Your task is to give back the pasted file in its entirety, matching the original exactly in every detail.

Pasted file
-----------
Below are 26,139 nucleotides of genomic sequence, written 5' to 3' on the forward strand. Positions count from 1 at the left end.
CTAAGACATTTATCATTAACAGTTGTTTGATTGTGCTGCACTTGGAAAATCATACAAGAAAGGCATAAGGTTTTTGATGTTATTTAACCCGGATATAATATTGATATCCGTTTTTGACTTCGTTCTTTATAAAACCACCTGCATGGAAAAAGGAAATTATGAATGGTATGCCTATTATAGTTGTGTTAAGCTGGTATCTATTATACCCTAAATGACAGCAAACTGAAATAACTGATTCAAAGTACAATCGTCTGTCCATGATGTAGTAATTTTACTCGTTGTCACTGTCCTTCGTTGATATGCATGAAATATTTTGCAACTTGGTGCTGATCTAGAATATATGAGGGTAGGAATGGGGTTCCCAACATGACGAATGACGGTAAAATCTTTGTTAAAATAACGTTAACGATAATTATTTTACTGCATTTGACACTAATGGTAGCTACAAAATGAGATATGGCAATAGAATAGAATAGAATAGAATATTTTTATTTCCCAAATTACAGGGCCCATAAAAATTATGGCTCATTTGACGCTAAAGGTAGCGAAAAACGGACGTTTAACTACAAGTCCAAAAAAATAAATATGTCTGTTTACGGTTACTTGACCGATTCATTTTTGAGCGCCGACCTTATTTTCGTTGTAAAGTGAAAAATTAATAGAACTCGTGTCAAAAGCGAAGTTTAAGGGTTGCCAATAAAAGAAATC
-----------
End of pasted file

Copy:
Below are 26,139 nucleotides of genomic sequence, written 5' to 3' on the forward strand. Positions count from 1 at the left end.
CTAAGACATTTATCATTAACAGTTGTTTGATTGTGCTGCACTTGGAAAATCATACAAGAAAGGCATAAGGTTTTTGATGTTATTTAACCCGGATATAATATTGATATCCGTTTTTGACTTCGTTCTTTATAAAACCACCTGCATGGAAAAAGGAAATTATGAATGGTATGCCTATTATAGTTGTGTTAAGCTGGTATCTATTATACCCTAAATGACAGCAAACTGAAATAACTGATTCAAAGTACAATCGTCTGTCCATGATGTAGTAATTTTACTCGTTGTCACTGTCCTTCGTTGATATGCATGAAATATTTTGCAACTTGGTGCTGATCTAGAATATATGAGGGTAGGAATGGGGTTCCCAACATGACGAATGACGGTAAAATCTTTGTTAAAATAACGTTAACGATAATTATTTTACTGCATTTGACACTAATGGTAGCTACAAAATGAGATATGGCAATAGAATAGAATAGAATAGAATATTTTTATTTCCCAAATTACAGGGCCCATAAAAATTATGGCTCATTTGACGCTAAAGGTAGCGAAAAACGGACGTTTAACTACAAGTCCAAAAAAATAAATATGTCTGTTTACGGTTACTTGACCGATTCATTTTTGAGCGCCGACCTTATTTTCGTTGTAAAGTGAAAAATTAATAGAACTCGTGTCAAAAGCGAAGTTTAAGGGTTGCCAATAAAAGAAATC